The announcement of a royal commission into the sexual explotation of children has been welcomed by Bikers United Against Child Abuse, a new group of motorcyclists committed to protecting young people from harm.FIONA BROOM November 14, 2012 4:50am
Bikers United Against Child Abuse members Steve Bond, Warren Dempsey, Brett Wiefkers, Ross Biggin and Peter White support victims in court.
No child should live in fear.
That’s the creed of Bikers United Against Child Abuse, a newly-formed group of men and women with a commitment to motorcycles and protecting children from harm.
Following Prime Minister Julia Gillard’s announcement a royal commission into institutional responses to child sex abuse would be held, the ‘‘keepers of the children’’ yesterday said victim support groups had been calling for an inquiry for years.
But they said any investigation into Australia’s endemic problems with child abuse was a good thing — as long as recommendations were followed and abusers charged.
President Peter White said the group formed in July as the north-central Victorian branch of what was becoming an international movement, but had essentially come to represent all of Victoria.
He said the original idea was to form a group to help young people, who he often came across on the streets with his Echuca security business.
But they soon signed on to Bikers United Against Child Abuse, founded in Australia in 2001.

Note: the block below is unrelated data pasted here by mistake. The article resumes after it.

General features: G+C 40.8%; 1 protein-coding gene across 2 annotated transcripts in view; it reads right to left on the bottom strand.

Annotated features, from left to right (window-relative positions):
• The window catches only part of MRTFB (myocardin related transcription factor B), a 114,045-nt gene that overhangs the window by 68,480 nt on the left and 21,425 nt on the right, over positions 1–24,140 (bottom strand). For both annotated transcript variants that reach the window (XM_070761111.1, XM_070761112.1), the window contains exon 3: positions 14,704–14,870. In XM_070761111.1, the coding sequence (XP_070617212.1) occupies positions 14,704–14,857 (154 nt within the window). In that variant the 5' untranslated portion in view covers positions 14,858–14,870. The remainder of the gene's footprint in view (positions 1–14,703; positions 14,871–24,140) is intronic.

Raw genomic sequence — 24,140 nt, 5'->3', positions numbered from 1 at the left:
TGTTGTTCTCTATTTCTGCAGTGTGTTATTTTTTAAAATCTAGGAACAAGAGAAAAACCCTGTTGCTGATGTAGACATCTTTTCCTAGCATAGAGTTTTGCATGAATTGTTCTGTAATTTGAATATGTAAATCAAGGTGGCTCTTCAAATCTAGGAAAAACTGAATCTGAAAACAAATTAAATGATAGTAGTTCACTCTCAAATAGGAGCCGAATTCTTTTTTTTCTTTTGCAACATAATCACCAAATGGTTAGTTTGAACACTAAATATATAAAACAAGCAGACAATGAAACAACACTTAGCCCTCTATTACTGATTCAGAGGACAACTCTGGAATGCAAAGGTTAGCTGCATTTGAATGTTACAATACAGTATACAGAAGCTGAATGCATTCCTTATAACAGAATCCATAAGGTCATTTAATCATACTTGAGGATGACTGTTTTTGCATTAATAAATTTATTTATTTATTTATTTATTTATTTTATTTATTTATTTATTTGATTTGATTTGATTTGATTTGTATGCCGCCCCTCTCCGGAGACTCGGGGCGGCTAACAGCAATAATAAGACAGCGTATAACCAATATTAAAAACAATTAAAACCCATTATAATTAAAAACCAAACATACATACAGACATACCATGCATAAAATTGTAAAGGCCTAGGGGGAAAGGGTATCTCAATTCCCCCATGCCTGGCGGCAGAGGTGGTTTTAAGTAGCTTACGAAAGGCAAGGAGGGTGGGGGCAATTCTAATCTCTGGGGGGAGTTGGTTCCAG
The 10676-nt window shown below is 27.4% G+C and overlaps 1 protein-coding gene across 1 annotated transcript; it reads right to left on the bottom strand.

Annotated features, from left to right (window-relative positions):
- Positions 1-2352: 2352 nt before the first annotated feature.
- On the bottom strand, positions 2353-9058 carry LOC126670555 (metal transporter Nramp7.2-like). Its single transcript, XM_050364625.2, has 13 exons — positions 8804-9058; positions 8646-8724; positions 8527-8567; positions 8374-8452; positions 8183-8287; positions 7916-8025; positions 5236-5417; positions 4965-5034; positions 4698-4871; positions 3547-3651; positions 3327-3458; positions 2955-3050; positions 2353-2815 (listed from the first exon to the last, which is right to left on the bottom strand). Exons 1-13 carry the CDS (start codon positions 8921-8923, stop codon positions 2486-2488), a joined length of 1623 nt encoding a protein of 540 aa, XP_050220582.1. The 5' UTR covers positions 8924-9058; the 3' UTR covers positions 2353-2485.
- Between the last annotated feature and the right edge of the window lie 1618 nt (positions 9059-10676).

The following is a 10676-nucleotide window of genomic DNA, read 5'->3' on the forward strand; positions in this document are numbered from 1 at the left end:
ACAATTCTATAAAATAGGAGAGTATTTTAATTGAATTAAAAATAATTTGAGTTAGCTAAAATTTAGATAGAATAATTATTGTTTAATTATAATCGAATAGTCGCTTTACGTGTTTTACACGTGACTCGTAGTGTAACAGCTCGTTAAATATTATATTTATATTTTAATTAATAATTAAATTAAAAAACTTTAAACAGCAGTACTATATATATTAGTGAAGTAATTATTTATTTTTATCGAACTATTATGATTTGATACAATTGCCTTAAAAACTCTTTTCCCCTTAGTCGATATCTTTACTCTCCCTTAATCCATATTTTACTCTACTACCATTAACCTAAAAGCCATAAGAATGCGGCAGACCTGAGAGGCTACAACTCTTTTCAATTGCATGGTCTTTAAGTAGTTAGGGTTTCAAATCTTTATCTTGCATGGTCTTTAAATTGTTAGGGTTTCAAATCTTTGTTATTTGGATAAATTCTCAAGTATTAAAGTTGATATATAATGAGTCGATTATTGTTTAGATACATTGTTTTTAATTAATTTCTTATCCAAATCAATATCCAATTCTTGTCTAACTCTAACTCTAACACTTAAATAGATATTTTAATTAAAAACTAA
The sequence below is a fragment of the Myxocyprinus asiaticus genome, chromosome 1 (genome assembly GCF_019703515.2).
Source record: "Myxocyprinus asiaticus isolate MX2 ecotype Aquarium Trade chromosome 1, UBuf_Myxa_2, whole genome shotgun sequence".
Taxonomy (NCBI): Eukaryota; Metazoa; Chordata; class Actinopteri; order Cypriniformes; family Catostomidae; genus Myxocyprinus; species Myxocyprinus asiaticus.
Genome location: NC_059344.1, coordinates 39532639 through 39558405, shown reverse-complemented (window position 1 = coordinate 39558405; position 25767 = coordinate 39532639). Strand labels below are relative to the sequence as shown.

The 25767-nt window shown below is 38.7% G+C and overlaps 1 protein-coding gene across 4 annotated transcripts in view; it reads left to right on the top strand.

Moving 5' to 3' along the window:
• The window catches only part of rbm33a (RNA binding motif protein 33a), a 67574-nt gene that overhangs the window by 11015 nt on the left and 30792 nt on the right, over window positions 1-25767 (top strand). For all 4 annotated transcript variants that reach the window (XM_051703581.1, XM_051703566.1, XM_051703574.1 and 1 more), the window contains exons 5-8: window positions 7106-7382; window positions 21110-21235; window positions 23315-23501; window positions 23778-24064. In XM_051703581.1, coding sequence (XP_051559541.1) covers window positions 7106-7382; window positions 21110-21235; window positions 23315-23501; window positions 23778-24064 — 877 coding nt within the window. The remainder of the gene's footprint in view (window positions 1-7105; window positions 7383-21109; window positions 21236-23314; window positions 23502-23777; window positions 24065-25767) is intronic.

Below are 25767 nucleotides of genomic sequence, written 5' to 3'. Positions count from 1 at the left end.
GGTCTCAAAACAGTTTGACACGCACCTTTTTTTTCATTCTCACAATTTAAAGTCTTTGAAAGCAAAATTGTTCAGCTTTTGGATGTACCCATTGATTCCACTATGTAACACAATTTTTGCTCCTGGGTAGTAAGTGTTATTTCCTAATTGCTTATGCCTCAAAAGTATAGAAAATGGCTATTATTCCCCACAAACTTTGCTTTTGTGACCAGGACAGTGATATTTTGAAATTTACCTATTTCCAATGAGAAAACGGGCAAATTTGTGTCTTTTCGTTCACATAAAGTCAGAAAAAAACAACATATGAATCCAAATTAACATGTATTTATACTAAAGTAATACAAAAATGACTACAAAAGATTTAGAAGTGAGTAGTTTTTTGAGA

Now there are 13 members across the north-east, with about another 50 people across Australia keen to sign on.
The group provides support to child victims, particularly in court when they are forced to face their perpetrators or in other intimidating or embarrassing situations, and raises awareness about the issue.
‘‘The perpetrators always have heaps of friends and family behind them because they think they’re being picked on,’’ Mr White said.
‘‘The families have got no-one and sometimes there’s not even family.’’
Member Warren Dempsey said at their first court hearing seven bikers went to support the victim.
He said their presence was queried three times by police.
‘‘We’re not a vigilante group, we’re there to support victims and bring awareness,’’ he said.
The bikers lamented what they saw as a rise in abuse in Australia.
They voiced concerns child abuse would become more common and more destructive.
‘‘Every time you pick up a paper these days it’s abuse, abuse, abuse,’’ Steve Bond said.
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